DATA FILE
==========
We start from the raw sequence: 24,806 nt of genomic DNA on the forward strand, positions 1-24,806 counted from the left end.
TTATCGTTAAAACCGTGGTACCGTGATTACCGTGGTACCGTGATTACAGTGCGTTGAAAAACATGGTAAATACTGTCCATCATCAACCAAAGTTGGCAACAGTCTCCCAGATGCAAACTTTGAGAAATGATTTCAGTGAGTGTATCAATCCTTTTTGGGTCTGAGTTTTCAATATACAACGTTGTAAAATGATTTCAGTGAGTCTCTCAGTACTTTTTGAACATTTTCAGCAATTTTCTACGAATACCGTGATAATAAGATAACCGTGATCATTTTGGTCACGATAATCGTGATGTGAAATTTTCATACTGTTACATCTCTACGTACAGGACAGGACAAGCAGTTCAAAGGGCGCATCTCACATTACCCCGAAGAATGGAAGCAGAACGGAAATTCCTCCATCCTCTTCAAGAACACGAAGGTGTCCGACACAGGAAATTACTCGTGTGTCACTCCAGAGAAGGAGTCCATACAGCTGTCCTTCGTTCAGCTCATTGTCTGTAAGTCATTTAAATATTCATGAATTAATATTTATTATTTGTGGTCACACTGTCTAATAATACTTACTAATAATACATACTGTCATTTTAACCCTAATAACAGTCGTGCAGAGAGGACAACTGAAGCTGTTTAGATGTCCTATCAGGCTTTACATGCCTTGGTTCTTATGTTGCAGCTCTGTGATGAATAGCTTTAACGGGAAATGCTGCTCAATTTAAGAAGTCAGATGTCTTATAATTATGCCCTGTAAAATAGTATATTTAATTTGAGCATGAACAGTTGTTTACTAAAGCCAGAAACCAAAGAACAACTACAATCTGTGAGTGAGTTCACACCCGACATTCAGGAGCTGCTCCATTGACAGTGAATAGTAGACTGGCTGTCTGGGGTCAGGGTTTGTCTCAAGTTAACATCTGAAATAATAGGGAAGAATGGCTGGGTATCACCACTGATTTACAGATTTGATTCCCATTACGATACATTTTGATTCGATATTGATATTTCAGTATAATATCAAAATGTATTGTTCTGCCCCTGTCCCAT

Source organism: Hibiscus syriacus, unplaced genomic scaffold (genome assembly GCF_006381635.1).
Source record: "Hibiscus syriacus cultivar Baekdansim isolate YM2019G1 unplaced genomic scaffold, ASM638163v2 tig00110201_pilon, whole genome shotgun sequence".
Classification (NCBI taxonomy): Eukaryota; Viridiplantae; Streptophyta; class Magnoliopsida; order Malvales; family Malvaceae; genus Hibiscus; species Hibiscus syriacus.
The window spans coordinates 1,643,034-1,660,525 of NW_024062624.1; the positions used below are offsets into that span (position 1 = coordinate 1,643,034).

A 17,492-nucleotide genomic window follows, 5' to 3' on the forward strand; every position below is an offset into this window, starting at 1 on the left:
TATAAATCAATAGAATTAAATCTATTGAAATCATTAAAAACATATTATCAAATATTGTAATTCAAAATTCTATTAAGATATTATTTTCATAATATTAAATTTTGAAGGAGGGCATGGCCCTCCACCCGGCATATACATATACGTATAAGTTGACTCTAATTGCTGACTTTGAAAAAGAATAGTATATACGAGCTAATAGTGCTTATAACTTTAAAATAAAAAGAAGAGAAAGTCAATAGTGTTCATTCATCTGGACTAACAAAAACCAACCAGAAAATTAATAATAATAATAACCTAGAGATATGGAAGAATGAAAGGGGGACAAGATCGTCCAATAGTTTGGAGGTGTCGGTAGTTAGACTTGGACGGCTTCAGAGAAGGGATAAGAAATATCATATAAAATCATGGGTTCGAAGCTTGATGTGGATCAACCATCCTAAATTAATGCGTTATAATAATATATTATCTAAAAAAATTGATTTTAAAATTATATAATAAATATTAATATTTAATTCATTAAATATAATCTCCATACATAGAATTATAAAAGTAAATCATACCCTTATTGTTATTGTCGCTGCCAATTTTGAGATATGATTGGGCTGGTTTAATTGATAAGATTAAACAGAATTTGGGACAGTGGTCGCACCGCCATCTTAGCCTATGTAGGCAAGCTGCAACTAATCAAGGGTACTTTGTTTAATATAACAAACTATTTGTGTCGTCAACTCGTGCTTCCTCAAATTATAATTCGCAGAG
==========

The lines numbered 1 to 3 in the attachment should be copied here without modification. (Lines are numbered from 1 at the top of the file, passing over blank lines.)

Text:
We start from the raw sequence: 24,806 nt of genomic DNA on the forward strand, positions 1-24,806 counted from the left end.
TTATCGTTAAAACCGTGGTACCGTGATTACCGTGGTACCGTGATTACAGTGCGTTGAAAAACATGGTAAATACTGTCCATCATCAACCAAAGTTGGCAACAGTCTCCCAGATGCAAACTTTGAGAAATGATTTCAGTGAGTGTATCAATCCTTTTTGGGTCTGAGTTTTCAATATACAACGTTGTAAAATGATTTCAGTGAGTCTCTCAGTACTTTTTGAACATTTTCAGCAATTTTCTACGAATACCGTGATAATAAGATAACCGTGATCATTTTGGTCACGATAATCGTGATGTGAAATTTTCATACTGTTACATCTCTACGTACAGGACAGGACAAGCAGTTCAAAGGGCGCATCTCACATTACCCCGAAGAATGGAAGCAGAACGGAAATTCCTCCATCCTCTTCAAGAACACGAAGGTGTCCGACACAGGAAATTACTCGTGTGTCACTCCAGAGAAGGAGTCCATACAGCTGTCCTTCGTTCAGCTCATTGTCTGTAAGTCATTTAAATATTCATGAATTAATATTTATTATTTGTGGTCACACTGTCTAATAATACTTACTAATAATACATACTGTCATTTTAACCCTAATAACAGTCGTGCAGAGAGGACAACTGAAGCTGTTTAGATGTCCTATCAGGCTTTACATGCCTTGGTTCTTATGTTGCAGCTCTGTGATGAATAGCTTTAACGGGAAATGCTGCTCAATTTAAGAAGTCAGATGTCTTATAATTATGCCCTGTAAAATAGTATATTTAATTTGAGCATGAACAGTTGTTTACTAAAGCCAGAAACCAAAGAACAACTACAATCTGTGAGTGAGTTCACACCCGACATTCAGGAGCTGCTCCATTGACAGTGAATAGTAGACTGGCTGTCTGGGGTCAGGGTTTGTCTCAAGTTAACATCTGAAATAATAGGGAAGAATGGCTGGGTATCACCACTGATTTACAGATTTGATTCCCATTACGATACATTTTGATTCGATATTGATATTTCAGTATAATATCAAAATGTATTGTTCTGCCCCTGTCCCAT

Source organism: Hibiscus syriacus, unplaced genomic scaffold (genome assembly GCF_006381635.1).